One of the most gratifying aspects of the job, Jorgensen and Higgins agreed, is establishing good-natured rapport with regular customers.
Many who enter are greeted by name, and some with inside jokes.
At the counter, while ringing up purchases, the witty banter and gossip continues. Customers fill Doug and Shiloh in on the latest news about town: comings and goings, breakups, hookups, jobs lost, grisly injuries, exciting catches from a recent fishing trip, the weather.
People seem free to share about every topic imaginable, similar to the way loose-lipped bar patrons open up to a sympathetic bartender.
Knowing their customers on a personal level helps the hours go by quickly, Higgins says.
"As new owners, it took us a while to win people over. But I think we have for the most part," he says. "Now they tell us everything on their minds."
One customer, Jennifer, decides to comment on Jorgensen's scruffy, unkempt appearance on her way out.
"Everyday you look more and more like a lumberjack," she observes.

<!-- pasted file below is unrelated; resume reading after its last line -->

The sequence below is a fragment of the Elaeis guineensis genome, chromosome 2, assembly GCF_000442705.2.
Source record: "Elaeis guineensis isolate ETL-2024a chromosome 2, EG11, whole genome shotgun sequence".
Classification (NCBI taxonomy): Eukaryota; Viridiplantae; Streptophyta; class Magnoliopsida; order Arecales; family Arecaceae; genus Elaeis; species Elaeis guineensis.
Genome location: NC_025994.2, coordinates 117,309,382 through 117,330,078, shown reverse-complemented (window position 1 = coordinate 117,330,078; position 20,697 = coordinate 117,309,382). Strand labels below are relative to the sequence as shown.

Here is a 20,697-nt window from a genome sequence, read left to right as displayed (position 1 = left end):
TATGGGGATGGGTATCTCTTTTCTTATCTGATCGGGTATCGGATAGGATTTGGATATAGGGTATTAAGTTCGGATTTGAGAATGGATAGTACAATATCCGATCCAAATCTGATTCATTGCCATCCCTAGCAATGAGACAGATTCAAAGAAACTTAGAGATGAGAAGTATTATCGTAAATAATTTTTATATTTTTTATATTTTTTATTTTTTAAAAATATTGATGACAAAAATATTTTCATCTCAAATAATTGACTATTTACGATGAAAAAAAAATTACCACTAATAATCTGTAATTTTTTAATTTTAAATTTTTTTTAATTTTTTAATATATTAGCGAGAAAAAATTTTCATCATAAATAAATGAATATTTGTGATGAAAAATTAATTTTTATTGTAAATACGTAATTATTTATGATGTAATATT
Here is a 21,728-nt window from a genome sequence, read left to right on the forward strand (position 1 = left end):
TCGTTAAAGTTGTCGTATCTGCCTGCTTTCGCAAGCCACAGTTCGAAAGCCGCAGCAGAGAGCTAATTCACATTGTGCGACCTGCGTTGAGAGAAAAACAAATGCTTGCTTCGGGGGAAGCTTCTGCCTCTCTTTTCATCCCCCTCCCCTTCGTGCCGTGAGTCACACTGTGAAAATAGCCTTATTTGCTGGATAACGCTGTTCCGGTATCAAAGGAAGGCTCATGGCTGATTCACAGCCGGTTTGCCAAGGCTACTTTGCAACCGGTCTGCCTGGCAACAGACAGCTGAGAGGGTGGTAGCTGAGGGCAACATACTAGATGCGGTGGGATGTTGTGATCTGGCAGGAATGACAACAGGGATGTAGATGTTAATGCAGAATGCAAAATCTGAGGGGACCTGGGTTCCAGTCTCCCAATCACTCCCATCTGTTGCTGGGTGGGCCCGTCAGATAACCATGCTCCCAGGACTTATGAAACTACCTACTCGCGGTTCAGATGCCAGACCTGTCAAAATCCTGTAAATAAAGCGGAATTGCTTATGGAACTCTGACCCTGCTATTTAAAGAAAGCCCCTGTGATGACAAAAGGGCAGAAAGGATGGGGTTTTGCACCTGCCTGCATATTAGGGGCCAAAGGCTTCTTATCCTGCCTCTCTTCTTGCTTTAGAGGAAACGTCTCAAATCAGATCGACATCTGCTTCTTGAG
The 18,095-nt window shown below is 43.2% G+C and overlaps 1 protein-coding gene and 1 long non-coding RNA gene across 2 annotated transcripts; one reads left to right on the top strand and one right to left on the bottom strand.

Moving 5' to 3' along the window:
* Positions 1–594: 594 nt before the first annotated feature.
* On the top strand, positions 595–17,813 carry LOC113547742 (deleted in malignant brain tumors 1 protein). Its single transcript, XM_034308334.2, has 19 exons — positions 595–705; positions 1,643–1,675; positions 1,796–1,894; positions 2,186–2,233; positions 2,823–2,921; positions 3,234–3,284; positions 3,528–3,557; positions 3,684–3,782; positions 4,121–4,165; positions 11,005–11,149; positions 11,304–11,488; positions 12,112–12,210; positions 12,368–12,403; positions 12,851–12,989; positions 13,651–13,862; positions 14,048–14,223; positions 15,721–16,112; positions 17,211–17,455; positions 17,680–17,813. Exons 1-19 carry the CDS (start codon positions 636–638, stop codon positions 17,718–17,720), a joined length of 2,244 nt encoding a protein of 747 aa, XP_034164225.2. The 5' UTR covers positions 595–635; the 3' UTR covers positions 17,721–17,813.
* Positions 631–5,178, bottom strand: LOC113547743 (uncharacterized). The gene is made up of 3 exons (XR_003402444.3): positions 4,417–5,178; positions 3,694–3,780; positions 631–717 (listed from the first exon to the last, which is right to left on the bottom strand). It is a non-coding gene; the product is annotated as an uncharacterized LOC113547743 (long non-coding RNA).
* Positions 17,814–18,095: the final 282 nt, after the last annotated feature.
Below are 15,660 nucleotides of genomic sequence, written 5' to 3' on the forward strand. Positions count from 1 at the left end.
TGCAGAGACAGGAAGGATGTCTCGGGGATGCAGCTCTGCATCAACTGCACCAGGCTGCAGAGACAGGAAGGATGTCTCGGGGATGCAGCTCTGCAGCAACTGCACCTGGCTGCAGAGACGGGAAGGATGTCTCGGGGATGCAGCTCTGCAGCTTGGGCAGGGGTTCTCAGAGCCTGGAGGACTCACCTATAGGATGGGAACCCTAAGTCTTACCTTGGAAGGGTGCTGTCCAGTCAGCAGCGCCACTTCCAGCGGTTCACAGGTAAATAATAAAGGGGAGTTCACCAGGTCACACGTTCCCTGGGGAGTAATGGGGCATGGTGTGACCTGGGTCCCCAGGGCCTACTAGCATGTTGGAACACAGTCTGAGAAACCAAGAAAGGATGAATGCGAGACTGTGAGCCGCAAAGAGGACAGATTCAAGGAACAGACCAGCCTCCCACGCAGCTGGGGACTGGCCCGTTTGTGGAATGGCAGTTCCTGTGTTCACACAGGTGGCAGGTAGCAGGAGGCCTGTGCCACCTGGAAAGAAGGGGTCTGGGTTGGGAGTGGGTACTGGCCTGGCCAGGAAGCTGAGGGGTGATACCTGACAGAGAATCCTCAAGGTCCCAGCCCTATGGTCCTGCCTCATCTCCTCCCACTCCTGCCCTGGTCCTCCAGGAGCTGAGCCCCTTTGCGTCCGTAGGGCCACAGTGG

He knows it, and is none too happy about it.
"The beard is annoying. There's no plus to it. At this point it just gets in the way. I can't even ride my motorcycle without bugs getting stuck in there," he laments, explaining that he's three months into a bet with his brother and friend (not Shiloh) to see who can go longest without shaving.
So far his resolve is holding.
"I don't want to lose the money," he says.
Another woman hobbles in with a brace wrapped around a busted ankle. She needs a bottle of Pinot Grigio. "You should have called. We would have brought it over," Higgins says.
"It's my first day weight-bearing," she replies. "I had to get out of the house."
"OK. Just call if you need anything," he offers, helping carry the bottle out to her car.
The ebb and flow of customer traffic continues on - a colorful assortment of characters, a microcosm of life in Montezuma County. For all their diversity, they walk in with a common purpose: picking the right drink to suit the occasion. With a little help from Doug and Shiloh, they find it.